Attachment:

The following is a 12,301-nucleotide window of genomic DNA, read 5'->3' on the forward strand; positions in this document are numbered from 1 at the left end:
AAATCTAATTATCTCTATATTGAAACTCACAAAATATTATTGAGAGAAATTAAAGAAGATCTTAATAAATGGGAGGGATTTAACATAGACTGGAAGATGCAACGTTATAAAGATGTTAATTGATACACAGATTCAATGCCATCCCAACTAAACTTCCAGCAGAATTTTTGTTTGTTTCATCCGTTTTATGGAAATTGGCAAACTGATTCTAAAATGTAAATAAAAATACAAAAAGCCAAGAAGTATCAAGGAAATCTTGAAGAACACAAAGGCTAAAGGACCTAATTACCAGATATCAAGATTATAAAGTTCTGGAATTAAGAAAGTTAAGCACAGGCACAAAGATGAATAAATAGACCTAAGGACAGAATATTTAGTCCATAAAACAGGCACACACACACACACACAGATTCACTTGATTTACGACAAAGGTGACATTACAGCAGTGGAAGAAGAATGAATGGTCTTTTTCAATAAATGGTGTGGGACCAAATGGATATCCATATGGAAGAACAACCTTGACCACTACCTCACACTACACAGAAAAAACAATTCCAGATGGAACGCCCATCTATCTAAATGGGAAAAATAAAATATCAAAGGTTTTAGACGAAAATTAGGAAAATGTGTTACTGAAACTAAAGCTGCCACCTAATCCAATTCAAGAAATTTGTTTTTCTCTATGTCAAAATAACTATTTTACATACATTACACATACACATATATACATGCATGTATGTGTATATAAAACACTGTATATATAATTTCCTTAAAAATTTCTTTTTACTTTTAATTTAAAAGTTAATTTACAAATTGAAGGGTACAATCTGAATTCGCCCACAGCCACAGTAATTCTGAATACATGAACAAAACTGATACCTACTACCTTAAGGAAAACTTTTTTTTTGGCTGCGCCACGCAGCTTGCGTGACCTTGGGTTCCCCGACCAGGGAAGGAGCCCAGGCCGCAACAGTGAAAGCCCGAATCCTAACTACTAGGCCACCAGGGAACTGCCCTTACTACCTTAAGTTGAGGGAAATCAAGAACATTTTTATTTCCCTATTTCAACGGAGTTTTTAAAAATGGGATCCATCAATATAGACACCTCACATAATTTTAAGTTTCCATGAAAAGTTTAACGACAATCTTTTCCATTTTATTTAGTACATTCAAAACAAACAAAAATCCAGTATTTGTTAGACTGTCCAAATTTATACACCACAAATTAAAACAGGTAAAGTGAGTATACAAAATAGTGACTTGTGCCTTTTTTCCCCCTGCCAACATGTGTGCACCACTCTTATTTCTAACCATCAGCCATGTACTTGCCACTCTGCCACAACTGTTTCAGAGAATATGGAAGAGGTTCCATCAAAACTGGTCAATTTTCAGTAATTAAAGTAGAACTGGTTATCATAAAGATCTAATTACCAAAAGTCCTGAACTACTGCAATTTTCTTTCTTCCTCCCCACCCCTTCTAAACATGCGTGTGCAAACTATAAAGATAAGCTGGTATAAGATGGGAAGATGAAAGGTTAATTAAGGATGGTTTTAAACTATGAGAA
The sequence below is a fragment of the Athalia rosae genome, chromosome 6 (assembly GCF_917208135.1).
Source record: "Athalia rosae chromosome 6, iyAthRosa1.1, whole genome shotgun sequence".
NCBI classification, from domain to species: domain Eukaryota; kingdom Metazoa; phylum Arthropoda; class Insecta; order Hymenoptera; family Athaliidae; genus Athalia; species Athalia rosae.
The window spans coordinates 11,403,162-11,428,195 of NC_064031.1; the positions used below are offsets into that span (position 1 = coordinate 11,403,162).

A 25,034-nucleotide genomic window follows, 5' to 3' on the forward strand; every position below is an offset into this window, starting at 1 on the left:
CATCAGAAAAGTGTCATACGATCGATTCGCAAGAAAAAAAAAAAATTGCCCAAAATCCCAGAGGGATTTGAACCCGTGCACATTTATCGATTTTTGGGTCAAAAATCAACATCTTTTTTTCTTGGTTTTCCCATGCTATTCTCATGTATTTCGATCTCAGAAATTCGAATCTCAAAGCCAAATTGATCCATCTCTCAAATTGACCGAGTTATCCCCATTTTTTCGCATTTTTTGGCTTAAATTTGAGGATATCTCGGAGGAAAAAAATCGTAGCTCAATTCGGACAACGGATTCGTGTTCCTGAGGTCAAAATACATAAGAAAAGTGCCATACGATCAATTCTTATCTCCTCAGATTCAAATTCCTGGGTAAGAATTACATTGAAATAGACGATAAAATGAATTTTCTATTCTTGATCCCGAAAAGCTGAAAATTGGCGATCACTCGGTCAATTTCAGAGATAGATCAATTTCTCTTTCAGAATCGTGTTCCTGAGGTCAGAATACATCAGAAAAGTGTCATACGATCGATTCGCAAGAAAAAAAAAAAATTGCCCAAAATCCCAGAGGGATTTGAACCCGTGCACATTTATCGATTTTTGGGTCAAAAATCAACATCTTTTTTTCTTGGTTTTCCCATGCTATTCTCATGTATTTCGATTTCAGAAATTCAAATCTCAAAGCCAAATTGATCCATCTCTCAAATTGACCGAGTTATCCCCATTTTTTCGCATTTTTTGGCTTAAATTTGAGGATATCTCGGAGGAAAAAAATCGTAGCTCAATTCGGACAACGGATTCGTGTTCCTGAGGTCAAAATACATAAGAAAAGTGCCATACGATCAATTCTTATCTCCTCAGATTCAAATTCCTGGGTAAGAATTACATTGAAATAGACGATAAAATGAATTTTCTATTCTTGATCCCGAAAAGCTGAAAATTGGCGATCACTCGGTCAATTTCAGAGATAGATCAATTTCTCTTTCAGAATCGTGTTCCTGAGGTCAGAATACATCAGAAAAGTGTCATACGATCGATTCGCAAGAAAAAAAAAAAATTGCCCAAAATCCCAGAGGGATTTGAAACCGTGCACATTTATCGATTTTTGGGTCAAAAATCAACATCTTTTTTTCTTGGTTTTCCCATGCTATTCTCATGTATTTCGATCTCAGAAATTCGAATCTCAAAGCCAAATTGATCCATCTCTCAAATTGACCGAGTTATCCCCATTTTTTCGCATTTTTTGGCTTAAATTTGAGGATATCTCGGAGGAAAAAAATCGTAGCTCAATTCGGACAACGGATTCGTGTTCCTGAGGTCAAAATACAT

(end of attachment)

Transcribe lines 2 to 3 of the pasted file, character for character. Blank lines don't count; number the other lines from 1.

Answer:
AAATCTAATTATCTCTATATTGAAACTCACAAAATATTATTGAGAGAAATTAAAGAAGATCTTAATAAATGGGAGGGATTTAACATAGACTGGAAGATGCAACGTTATAAAGATGTTAATTGATACACAGATTCAATGCCATCCCAACTAAACTTCCAGCAGAATTTTTGTTTGTTTCATCCGTTTTATGGAAATTGGCAAACTGATTCTAAAATGTAAATAAAAATACAAAAAGCCAAGAAGTATCAAGGAAATCTTGAAGAACACAAAGGCTAAAGGACCTAATTACCAGATATCAAGATTATAAAGTTCTGGAATTAAGAAAGTTAAGCACAGGCACAAAGATGAATAAATAGACCTAAGGACAGAATATTTAGTCCATAAAACAGGCACACACACACACACACAGATTCACTTGATTTACGACAAAGGTGACATTACAGCAGTGGAAGAAGAATGAATGGTCTTTTTCAATAAATGGTGTGGGACCAAATGGATATCCATATGGAAGAACAACCTTGACCACTACCTCACACTACACAGAAAAAACAATTCCAGATGGAACGCCCATCTATCTAAATGGGAAAAATAAAATATCAAAGGTTTTAGACGAAAATTAGGAAAATGTGTTACTGAAACTAAAGCTGCCACCTAATCCAATTCAAGAAATTTGTTTTTCTCTATGTCAAAATAACTATTTTACATACATTACACATACACATATATACATGCATGTATGTGTATATAAAACACTGTATATATAATTTCCTTAAAAATTTCTTTTTACTTTTAATTTAAAAGTTAATTTACAAATTGAAGGGTACAATCTGAATTCGCCCACAGCCACAGTAATTCTGAATACATGAACAAAACTGATACCTACTACCTTAAGGAAAACTTTTTTTTTGGCTGCGCCACGCAGCTTGCGTGACCTTGGGTTCCCCGACCAGGGAAGGAGCCCAGGCCGCAACAGTGAAAGCCCGAATCCTAACTACTAGGCCACCAGGGAACTGCCCTTACTACCTTAAGTTGAGGGAAATCAAGAACATTTTTATTTCCCTATTTCAACGGAGTTTTTAAAAATGGGATCCATCAATATAGACACCTCACATAATTTTAAGTTTCCATGAAAAGTTTAACGACAATCTTTTCCATTTTATTTAGTACATTCAAAACAAACAAAAATCCAGTATTTGTTAGACTGTCCAAATTTATACACCACAAATTAAAACAGGTAAAGTGAGTATACAAAATAGTGACTTGTGCCTTTTTTCCCCCTGCCAACATGTGTGCACCACTCTTATTTCTAACCATCAGCCATGTACTTGCCACTCTGCCACAACTGTTTCAGAGAATATGGAAGAGGTTCCATCAAAACTGGTCAATTTTCAGTAATTAAAGTAGAACTGGTTATCATAAAGATCTAATTACCAAAAGTCCTGAACTACTGCAATTTTCTTTCTTCCTCCCCACCCCTTCTAAACATGCGTGTGCAAACTATAAAGATAAGCTGGTATAAGATGGGAAGATGAAAGGTTAATTAAGGATGGTTTTAAACTATGAGAA
The sequence below is a fragment of the Athalia rosae genome, chromosome 6 (assembly GCF_917208135.1).